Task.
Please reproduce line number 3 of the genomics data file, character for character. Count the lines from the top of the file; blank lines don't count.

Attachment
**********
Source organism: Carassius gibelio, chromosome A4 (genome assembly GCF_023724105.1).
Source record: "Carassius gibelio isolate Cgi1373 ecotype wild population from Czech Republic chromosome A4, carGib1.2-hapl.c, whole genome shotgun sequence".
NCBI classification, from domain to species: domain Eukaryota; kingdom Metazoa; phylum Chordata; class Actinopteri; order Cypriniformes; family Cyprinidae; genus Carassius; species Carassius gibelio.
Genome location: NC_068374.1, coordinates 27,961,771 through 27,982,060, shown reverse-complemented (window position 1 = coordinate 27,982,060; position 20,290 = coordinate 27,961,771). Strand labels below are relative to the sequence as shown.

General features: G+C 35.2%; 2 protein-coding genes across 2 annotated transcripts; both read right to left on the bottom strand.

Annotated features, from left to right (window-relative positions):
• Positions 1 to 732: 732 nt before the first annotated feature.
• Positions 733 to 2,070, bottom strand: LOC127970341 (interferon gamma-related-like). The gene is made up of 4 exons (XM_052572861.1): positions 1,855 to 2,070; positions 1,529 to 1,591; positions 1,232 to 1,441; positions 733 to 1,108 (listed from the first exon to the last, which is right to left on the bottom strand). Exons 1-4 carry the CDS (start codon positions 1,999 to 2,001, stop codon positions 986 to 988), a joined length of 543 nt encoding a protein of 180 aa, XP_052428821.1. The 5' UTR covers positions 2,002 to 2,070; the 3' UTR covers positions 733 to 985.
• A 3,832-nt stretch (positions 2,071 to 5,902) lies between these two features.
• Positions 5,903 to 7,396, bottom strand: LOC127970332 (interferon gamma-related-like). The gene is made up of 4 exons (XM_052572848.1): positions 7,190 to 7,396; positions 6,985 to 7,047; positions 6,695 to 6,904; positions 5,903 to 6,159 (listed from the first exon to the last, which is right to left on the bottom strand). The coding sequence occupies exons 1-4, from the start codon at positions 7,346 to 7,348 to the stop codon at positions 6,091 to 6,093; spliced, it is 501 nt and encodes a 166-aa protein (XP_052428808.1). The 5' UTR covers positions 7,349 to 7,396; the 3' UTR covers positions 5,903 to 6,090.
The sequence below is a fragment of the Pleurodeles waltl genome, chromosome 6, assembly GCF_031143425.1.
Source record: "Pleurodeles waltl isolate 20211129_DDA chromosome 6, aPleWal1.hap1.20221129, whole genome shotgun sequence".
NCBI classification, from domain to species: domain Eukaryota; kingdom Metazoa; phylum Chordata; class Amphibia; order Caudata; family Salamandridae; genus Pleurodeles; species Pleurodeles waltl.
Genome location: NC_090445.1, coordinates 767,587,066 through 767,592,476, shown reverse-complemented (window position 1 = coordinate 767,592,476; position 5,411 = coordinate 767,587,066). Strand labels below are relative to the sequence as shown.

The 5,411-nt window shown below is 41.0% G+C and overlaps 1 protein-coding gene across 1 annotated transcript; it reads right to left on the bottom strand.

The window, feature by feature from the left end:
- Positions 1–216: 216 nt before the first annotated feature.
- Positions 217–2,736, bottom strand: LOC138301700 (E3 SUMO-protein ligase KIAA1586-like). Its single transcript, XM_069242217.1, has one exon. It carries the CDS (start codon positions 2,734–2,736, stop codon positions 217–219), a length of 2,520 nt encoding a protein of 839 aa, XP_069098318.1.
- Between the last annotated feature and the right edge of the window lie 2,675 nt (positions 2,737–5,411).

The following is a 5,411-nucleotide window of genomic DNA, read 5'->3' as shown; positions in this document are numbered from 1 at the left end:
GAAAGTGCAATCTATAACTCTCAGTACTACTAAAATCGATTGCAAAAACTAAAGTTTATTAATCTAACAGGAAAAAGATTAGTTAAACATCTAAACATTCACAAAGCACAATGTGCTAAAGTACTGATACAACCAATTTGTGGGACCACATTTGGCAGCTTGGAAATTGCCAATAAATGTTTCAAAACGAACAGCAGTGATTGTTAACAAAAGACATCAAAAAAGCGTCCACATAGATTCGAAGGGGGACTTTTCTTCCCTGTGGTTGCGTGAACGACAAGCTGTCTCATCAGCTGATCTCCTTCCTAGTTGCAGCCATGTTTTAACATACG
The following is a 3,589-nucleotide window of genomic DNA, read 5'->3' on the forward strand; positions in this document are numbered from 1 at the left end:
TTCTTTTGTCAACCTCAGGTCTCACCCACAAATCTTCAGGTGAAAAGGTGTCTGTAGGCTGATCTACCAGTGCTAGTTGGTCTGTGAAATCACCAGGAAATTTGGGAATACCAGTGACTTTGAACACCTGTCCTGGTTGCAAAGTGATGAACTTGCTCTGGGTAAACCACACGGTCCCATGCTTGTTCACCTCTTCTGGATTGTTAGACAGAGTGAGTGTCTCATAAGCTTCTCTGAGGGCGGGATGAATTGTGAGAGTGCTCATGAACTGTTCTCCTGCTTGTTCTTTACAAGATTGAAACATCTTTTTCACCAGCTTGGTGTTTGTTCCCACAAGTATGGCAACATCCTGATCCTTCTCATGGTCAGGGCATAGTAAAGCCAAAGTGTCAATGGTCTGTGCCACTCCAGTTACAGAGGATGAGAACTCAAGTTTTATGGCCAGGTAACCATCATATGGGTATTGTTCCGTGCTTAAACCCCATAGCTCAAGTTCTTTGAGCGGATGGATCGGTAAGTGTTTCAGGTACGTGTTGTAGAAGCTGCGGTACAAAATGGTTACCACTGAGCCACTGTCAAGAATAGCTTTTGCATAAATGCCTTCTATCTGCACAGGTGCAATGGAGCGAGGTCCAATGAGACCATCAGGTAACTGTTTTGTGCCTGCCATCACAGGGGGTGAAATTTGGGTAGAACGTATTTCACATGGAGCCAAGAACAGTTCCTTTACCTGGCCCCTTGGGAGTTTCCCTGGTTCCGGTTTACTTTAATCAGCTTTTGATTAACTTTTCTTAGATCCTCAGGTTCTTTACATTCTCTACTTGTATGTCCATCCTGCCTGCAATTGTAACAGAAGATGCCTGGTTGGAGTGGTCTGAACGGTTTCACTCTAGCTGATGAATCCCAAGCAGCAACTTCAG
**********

NCBI classification, from domain to species: domain Eukaryota; kingdom Metazoa; phylum Chordata; class Actinopteri; order Cypriniformes; family Cyprinidae; genus Carassius; species Carassius gibelio.